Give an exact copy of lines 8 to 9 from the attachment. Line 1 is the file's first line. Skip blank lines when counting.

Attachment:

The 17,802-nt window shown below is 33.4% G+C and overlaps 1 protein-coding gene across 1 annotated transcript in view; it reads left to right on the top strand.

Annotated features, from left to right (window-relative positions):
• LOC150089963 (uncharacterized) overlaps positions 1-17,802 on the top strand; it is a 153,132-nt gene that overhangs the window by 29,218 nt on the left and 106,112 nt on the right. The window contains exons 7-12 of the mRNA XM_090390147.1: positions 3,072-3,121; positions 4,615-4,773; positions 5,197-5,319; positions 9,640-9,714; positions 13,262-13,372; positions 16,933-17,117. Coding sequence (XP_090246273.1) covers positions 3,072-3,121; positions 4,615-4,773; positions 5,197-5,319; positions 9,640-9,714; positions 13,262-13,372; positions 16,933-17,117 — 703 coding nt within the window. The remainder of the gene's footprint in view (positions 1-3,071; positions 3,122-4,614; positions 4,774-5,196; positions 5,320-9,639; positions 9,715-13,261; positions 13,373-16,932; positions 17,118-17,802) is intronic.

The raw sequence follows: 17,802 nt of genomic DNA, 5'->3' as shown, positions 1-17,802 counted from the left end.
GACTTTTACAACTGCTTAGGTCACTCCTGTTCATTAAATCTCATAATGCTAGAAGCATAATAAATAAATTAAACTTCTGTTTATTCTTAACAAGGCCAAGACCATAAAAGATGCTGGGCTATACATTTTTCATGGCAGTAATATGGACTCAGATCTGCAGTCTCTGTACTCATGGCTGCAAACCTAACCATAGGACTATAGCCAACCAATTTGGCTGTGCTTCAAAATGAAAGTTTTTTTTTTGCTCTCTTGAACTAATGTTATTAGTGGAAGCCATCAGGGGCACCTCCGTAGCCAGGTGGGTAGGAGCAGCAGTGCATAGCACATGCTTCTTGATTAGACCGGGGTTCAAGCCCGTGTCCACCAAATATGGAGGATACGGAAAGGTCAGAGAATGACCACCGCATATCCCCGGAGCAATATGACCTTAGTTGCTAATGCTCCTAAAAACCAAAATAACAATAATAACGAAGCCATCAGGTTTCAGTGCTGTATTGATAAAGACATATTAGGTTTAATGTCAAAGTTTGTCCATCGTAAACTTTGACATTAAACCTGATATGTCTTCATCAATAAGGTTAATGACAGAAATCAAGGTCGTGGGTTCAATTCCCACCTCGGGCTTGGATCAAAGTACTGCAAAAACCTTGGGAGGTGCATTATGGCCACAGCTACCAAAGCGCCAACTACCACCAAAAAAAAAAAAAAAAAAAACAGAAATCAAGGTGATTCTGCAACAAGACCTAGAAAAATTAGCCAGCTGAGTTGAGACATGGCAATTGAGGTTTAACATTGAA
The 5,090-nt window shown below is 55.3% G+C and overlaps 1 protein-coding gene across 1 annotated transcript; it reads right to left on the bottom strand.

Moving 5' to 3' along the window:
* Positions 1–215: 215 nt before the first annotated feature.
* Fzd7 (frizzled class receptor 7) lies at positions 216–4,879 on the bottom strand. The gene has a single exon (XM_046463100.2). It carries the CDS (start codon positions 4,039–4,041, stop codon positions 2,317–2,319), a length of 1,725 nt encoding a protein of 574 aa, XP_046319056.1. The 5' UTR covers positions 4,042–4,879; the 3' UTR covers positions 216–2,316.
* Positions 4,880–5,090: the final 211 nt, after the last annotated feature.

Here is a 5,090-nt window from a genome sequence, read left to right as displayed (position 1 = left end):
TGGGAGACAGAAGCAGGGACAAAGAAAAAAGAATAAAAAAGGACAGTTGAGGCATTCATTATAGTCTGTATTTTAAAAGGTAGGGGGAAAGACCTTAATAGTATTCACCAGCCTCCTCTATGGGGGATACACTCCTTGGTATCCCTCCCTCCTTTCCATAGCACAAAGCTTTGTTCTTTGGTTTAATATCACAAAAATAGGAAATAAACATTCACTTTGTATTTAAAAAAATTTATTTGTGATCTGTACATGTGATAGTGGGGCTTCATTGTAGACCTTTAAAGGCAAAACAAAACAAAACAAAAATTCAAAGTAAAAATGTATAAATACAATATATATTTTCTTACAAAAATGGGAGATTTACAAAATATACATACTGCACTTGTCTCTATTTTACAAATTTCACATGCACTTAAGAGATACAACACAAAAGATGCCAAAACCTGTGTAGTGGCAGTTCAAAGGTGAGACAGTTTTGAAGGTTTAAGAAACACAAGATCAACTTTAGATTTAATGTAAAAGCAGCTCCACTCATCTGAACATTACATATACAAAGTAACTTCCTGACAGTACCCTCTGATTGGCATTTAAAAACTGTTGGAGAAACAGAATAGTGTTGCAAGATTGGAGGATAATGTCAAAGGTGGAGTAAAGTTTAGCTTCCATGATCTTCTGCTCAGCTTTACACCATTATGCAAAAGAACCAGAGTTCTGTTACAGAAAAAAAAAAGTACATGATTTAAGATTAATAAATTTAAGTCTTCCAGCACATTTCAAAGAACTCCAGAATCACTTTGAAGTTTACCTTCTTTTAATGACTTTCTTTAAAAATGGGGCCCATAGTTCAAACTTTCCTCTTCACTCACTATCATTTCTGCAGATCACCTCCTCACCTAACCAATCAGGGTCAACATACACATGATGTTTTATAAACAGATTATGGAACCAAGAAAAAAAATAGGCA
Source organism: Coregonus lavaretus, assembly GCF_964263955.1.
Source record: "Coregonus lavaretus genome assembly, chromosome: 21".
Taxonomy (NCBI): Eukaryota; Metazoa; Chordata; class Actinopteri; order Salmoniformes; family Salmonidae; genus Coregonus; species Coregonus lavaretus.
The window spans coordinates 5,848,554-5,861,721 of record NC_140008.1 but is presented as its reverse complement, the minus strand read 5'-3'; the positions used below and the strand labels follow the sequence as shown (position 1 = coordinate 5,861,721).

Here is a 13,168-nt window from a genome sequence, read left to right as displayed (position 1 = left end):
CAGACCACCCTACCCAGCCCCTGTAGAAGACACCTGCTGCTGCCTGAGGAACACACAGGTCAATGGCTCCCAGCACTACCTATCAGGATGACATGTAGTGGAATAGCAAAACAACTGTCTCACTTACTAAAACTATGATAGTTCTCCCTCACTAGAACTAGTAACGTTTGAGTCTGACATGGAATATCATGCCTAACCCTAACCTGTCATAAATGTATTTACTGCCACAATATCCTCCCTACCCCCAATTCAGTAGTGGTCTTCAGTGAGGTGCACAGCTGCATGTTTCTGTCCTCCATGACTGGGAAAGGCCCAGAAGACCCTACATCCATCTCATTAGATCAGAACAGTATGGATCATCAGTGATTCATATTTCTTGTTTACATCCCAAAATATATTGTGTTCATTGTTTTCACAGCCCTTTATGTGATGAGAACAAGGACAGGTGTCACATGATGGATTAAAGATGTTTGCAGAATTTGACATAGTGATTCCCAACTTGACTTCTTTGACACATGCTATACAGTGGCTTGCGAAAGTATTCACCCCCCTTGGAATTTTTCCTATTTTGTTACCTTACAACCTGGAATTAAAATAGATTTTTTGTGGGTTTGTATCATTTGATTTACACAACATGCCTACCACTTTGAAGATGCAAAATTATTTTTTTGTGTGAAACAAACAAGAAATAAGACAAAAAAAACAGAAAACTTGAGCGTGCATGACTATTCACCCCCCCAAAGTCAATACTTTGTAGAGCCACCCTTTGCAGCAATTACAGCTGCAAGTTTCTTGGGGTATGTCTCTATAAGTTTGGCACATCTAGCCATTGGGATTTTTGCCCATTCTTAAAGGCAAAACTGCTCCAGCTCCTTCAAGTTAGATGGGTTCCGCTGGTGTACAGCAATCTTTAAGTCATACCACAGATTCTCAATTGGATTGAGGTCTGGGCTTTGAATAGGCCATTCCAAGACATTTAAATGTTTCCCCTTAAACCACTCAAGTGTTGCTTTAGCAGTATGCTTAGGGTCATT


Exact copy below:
* Positions 1–215: 215 nt before the first annotated feature.
* Fzd7 (frizzled class receptor 7) lies at positions 216–4,879 on the bottom strand. The gene has a single exon (XM_046463100.2). It carries the CDS (start codon positions 4,039–4,041, stop codon positions 2,317–2,319), a length of 1,725 nt encoding a protein of 574 aa, XP_046319056.1. The 5' UTR covers positions 4,042–4,879; the 3' UTR covers positions 216–2,316.